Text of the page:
I have one ear to the news as I’m typing. ABC in NY has just announced that the DHS has just started requiring all US citizens or Green Card holders to obtain government issued ID cards. Ostensibly it’s for counter-terrorism reasons, but also to verify who is legally in the country. No one will be permitted aboard a domestic flight, or even a Greyhound bus, unless they comply. (Papiern! Schnell!)
      So, both Japan and the US of A. have now firmly welded the ‘You’re NOT WELCOME’ signs up at their points of entry, and then at various checkpoints internally. I have advised all family and friends not to come.

      On a more practical note, sandpaper applied lightly and for about ten days in advance of a return, reduces fingerprints to an unreadable level without signs of deliberate alteration. I just returned through Chubu NGO. No special gates there. Only two ‘Foreign Passport/re-Entry Permit Holders’ gates open, while there were twelve for ‘Japanese Passports’and they cleared quickly. Average time for a gaijin, 3-6 minutes EACH! After trying all fingers and thumbs, I got through the exasperated guy’s portal with a gruff, ‘Ah, dozo!’ Not sure if they got a print or not. Won’t be much though! (I just about puked though when I saw the machine screen festooned with all the happy pictures of Mt. Fuji, temples in Kyoto and Nara, cherry blossoms and the like. I thought, wow, if it were only just like the pictures they could have my toe-prints too!) Customs were getting all salivated when I got there too. I gave my usual reply to ‘What’s in the bag?’ ‘Lots of dirty laundry, go ahead!’ I motioned to open the bag, and the guy flinched back in disgust. ‘That won’t be necessary,’ he said. Works every time. Yokoso!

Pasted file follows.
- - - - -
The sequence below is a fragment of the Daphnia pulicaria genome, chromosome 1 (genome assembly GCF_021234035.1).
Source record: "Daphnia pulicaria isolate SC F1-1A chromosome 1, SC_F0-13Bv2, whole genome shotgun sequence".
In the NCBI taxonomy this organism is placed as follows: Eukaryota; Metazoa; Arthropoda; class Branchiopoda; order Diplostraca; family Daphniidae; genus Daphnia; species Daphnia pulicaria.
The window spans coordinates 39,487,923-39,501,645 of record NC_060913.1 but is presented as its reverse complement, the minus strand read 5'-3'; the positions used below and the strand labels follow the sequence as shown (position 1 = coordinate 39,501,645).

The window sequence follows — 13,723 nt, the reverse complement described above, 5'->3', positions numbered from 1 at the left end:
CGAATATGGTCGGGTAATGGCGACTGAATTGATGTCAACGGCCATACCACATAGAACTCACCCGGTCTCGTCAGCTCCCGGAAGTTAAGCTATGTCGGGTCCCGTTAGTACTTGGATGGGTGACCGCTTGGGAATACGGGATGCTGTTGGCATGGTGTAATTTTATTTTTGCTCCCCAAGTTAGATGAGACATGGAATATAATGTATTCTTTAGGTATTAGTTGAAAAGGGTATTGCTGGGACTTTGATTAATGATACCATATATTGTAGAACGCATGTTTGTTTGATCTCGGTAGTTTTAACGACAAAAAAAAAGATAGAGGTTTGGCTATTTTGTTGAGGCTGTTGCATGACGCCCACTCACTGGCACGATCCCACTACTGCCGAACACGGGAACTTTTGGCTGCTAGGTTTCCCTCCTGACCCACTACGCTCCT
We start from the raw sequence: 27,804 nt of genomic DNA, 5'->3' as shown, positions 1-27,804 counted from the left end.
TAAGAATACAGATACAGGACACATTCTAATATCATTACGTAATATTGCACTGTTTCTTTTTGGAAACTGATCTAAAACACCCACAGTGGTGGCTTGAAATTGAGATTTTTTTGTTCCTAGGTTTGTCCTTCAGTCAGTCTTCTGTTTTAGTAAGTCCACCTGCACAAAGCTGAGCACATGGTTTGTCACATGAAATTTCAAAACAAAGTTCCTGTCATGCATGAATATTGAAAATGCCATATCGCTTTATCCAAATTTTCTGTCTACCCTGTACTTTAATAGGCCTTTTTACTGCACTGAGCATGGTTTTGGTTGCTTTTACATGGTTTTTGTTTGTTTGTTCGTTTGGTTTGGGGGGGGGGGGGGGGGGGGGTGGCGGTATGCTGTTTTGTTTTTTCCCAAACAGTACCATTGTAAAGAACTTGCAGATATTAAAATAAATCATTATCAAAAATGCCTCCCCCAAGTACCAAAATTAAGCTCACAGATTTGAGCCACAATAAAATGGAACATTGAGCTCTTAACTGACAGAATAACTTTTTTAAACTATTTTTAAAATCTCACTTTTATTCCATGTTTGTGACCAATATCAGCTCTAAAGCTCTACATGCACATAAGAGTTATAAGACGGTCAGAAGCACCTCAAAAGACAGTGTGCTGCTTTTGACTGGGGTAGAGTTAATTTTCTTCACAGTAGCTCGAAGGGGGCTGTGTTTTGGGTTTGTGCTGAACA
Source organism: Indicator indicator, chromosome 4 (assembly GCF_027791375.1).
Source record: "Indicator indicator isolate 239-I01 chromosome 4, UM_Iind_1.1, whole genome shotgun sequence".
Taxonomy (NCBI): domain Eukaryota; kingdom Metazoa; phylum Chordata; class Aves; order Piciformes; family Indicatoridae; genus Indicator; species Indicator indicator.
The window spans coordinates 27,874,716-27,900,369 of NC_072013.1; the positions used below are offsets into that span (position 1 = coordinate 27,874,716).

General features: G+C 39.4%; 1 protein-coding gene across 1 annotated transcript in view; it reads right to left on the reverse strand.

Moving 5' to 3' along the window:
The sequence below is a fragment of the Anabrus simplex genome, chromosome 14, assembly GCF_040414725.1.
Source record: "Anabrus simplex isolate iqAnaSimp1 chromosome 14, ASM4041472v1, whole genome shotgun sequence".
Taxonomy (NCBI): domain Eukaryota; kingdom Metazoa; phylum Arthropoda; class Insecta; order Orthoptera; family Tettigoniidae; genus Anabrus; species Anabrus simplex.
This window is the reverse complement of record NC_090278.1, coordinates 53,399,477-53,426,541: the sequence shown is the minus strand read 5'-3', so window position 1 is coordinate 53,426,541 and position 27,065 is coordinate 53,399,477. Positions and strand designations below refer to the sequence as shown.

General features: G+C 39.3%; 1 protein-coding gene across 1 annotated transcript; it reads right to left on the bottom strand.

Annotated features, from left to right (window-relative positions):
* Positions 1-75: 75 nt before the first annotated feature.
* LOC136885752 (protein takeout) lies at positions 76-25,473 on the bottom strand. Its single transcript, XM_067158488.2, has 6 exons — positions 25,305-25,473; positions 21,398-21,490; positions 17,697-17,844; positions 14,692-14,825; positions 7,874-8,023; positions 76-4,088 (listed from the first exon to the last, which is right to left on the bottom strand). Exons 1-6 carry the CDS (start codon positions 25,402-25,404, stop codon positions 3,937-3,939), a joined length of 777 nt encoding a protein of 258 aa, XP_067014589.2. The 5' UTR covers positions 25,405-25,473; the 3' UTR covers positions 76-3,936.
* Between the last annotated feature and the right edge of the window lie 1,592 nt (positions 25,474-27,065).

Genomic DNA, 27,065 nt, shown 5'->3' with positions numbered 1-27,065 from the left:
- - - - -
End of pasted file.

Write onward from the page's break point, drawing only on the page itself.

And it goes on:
10. Drew Says:

      I guess next time I stay at a hotel, if they give me any trouble, I’m gonna be an honorary naturalized Japanese. My driving license doesn’t have the honseki, and that’s the only thing that I carry that a japanese person would typically carry to prove his nationality…

    11. TJJ Says:

      Adam W

      “point accepted-but can anyone explain why a foriegner can put his name in kanji and his japanese wife and children cant?”

      Is that really the case? I didn’t know about that. Very strange.

      –I DON’T REALLY UNDERSTAND WHAT ADAM IS REFERRING TO EITHER. GIVE US AN EXAMPLE, ADAM.

    12. adam w Says:

      sorry to reply late i only just saw it.
      you should ask ryan h. as he took it to the family court in yamagata.
      im not sure if i should be posting about it without his permission
      as its his private business and he obv knows more about it,but basicallyhe has changed his name into kanji on legal docs, but they wont let his wife and kids do it because they are japanese-so they have to keep it in katakana (go figure)
      I will ask him to post on it..
      its ridiculous

    13. Ryan Hagglund Says:

      It looks like this thread has already died, but I’ll just chime in quickly. Adam W is referring to my situation, where I have a kanji name officially registered, but my wife and children are unable to use it because they are Japanese. I think it is just a symptom of what happens when policies aren’t thoroghly thought through and the concept of mixed-citizenship families is not taken into consideration. Along a similar vein is the talk about the proposed changes to the Foreign Registration Card system. I’ve read that families will now be registered together, but that Japanese and non-Japanese will still be registered separately. Well, that does me a whole lot of good being that the rest of my family is Japanese.